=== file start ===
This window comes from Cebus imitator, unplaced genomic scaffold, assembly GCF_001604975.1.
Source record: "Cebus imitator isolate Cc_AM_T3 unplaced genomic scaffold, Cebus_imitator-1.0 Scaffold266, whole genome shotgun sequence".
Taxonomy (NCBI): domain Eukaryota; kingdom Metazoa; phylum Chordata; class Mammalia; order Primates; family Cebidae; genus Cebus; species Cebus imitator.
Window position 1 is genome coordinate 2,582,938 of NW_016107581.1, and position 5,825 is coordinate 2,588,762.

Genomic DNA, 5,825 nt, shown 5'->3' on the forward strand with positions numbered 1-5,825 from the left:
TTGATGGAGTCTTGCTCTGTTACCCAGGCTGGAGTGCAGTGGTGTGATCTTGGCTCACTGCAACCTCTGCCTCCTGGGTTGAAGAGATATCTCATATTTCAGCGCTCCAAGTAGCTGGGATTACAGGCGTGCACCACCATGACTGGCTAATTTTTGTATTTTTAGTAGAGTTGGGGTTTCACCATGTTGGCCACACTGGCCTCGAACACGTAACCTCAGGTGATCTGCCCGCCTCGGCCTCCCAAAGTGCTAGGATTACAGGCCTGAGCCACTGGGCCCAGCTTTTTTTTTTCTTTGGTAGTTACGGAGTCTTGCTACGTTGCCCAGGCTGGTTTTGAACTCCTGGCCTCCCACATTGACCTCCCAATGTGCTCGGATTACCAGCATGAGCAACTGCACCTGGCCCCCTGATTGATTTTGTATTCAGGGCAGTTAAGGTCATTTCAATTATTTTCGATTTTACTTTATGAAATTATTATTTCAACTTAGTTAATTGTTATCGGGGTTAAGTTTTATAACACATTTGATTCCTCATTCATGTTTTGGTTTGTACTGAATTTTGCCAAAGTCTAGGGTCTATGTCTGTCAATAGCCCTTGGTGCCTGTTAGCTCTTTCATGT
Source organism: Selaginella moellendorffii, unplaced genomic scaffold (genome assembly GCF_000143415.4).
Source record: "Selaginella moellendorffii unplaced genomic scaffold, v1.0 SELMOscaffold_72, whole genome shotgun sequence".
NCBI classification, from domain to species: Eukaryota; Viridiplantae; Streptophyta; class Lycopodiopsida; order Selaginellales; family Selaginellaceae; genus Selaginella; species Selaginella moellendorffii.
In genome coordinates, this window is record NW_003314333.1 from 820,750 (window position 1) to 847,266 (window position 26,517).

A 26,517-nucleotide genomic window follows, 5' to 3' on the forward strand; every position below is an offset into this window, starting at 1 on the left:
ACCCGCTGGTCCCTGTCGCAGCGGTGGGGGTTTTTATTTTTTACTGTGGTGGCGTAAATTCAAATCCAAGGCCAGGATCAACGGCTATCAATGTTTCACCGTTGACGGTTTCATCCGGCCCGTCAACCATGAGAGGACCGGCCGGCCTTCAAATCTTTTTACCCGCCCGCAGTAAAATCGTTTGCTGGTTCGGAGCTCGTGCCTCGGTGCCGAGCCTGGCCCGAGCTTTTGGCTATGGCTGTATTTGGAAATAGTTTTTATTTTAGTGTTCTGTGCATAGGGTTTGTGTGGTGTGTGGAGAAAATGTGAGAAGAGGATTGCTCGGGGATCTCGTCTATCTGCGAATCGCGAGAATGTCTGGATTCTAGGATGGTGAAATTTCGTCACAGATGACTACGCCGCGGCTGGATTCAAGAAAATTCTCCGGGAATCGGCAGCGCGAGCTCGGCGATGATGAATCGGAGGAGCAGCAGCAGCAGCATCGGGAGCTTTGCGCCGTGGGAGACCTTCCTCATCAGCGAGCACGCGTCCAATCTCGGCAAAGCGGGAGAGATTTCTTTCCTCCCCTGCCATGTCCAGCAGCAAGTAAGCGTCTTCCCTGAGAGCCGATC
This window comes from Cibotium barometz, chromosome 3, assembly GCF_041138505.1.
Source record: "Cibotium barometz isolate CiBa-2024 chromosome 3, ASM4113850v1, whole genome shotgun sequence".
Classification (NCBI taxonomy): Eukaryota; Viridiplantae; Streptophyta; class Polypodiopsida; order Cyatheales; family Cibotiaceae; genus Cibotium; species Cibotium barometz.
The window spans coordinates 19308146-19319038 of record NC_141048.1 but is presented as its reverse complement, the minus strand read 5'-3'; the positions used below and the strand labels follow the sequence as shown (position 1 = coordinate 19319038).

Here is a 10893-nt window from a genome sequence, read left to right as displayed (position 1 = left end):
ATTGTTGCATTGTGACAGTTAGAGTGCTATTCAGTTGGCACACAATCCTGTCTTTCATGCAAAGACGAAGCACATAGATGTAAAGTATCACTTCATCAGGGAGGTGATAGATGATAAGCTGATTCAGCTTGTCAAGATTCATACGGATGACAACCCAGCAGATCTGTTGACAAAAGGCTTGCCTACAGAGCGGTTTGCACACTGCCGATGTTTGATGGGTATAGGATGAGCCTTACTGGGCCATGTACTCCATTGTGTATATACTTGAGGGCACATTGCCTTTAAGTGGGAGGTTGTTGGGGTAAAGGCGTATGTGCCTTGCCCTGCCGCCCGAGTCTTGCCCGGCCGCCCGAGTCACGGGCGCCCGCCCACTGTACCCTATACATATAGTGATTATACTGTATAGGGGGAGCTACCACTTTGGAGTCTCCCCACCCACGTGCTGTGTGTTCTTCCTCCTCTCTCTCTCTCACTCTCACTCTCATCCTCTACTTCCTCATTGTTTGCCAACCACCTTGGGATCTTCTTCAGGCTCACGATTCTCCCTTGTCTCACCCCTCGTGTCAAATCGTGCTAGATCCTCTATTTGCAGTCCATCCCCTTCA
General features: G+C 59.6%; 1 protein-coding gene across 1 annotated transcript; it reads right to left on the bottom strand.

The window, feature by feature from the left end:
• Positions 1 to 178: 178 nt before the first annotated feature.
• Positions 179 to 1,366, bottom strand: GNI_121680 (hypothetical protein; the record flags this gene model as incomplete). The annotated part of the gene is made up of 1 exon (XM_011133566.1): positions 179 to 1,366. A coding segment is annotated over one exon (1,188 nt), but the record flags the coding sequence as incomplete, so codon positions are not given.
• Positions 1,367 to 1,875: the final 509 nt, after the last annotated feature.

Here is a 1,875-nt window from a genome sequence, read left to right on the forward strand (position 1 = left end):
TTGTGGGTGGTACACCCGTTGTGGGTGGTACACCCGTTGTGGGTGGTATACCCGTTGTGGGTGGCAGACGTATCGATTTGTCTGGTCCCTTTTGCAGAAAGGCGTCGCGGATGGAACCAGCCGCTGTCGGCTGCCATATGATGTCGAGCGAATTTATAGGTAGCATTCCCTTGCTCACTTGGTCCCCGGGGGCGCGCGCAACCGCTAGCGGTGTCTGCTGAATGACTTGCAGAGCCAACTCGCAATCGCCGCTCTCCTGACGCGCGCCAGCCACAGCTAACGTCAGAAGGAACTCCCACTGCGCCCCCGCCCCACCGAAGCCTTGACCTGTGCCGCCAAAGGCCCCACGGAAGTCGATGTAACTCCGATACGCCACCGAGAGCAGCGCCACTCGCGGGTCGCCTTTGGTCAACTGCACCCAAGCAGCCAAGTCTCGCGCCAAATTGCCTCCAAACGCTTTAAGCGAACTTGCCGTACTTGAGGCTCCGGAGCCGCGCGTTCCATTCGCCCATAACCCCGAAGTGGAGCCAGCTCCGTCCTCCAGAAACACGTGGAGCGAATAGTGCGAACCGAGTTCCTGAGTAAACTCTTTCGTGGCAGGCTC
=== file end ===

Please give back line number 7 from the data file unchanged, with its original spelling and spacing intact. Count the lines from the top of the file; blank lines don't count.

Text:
Source organism: Selaginella moellendorffii, unplaced genomic scaffold (genome assembly GCF_000143415.4).